DanceWatch Weekly: The moment the bough breaks

"Suspended Moment" remembers Hiroshima and Nagasaki with sculpture, music, poetry and dance

Seventy-two years ago this week, the United States dropped two atomic bombs on Japan killing more than 220,000 people, some dying instantly, their bodies evaporating on the spot, and others dying later from burns, radiation sickness, and cancer. It was a horrific and hellish scene that merged the lands of the living and the dead.

The first bomb, called Little Boy, was dropped on Hiroshima at 8:16 am on August 6, early enough in the morning to catch people just waking up and going about their morning routines. The second bomb, Fat Man, was dropped at 11:02 am on August 9. The bombs obliterated the cities and everyone’s lives within them, then and for future generations.

In announcing the bombing of Hiroshima to the U.S. people on August 6, President Harry S. Truman warned Japan to “expect a rain of ruin from the air, the like of which has never been seen on this earth.” A statement that sounds eerily similar to President Trump’s response to North Korea’s threats on Tuesday that “they will be met with fire and fury like the world has never seen…”

Bringing the past into the present, updating the narrative around the atomic bombings, and creating a conversation around the legacy, responsibility, and dangers of nuclear power is as important and relevant today as it was 72 years ago.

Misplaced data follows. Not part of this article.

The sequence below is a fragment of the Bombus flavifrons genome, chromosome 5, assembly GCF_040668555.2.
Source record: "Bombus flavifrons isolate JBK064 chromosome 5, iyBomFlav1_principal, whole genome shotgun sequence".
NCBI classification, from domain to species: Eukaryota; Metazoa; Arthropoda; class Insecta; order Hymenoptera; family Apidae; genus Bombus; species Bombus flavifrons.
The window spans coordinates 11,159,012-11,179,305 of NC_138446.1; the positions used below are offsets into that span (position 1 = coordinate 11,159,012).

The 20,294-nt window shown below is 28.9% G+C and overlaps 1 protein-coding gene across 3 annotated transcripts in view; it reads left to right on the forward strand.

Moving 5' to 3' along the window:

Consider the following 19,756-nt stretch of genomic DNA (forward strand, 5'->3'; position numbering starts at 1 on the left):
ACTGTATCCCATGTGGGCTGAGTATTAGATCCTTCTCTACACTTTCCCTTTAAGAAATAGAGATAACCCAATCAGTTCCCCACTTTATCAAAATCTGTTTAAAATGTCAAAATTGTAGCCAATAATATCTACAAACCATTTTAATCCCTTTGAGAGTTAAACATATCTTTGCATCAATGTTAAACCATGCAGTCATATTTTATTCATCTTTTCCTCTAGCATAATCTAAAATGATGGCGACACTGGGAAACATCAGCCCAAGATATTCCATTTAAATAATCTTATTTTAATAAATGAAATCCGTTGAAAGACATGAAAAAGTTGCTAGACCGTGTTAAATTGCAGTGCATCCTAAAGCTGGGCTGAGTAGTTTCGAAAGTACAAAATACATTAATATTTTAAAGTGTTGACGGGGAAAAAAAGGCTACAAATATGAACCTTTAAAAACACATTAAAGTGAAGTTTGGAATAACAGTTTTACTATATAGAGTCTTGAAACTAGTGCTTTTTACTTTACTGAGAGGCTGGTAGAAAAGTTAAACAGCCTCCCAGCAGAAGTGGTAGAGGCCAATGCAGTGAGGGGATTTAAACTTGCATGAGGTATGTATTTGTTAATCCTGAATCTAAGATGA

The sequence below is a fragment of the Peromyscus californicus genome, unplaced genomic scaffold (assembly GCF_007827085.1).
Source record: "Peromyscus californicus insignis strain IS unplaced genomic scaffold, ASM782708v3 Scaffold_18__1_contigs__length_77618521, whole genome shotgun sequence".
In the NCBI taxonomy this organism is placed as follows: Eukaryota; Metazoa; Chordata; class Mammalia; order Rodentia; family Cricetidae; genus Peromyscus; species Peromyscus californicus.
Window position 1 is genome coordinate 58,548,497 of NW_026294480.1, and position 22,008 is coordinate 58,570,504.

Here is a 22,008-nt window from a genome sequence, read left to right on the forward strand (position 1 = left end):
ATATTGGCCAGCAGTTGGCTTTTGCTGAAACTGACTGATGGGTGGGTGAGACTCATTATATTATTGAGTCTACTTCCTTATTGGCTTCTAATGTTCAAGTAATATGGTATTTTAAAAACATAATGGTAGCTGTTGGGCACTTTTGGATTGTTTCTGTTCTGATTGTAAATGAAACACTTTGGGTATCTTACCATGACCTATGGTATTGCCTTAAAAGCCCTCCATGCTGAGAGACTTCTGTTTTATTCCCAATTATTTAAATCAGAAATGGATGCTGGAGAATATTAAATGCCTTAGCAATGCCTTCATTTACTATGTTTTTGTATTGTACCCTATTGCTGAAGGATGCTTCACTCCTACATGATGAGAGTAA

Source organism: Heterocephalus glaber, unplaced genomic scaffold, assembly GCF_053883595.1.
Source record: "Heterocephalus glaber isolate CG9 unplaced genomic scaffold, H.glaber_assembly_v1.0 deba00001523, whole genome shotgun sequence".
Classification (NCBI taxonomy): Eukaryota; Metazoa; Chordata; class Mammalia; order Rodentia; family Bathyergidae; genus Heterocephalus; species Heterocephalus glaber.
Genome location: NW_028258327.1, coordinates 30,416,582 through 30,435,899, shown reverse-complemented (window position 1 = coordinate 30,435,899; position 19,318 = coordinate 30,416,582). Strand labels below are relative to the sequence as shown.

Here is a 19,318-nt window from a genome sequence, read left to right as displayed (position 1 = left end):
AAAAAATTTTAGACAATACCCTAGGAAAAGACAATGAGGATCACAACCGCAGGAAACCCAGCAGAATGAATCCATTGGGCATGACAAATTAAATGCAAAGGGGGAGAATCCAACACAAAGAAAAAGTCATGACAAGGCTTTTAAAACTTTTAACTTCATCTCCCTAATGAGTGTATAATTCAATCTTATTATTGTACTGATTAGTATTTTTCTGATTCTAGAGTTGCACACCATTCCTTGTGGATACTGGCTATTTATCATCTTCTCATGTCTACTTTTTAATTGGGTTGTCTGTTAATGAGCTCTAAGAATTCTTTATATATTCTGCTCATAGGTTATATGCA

Tonight visual artist Yukiyo Kawano, who is a third-generation hibakusha, or nuclear bomb survivor, who grew up in Hiroshima decades after the bombing, and Butoh dancer Meshi Chavez will be asking these questions in their performance Suspended Moment, along with collaborators Allison Cobb, Lisa DeGrace, and Stephen Miller. (Butoh is a contemporary dance form born from Japan as a reaction to the bombings.) The performance will follow an event to commemorate Hiroshima and Nagasaki at the Japanese American Historical Plaza from 6 to 7 pm. Their performance will take place at University of Oregon’s Light Court Commons at 70 NW Couch Street at 7pm.

The work revolves around Kawano’s sculpture—two hanging replicas of the atomic bombs dropped on Hiroshima and Nagasaki—which she fabricated from her grandmother’s kimonos and stitched together with strands of her own hair.

“We’re not trying to present an answer or a solution….We’re trying to give the audience a way in, and then leave them in a place where they think more about it,” Chavez said when he and I and Kawano spoke last week in his apartment in Southeast Portland.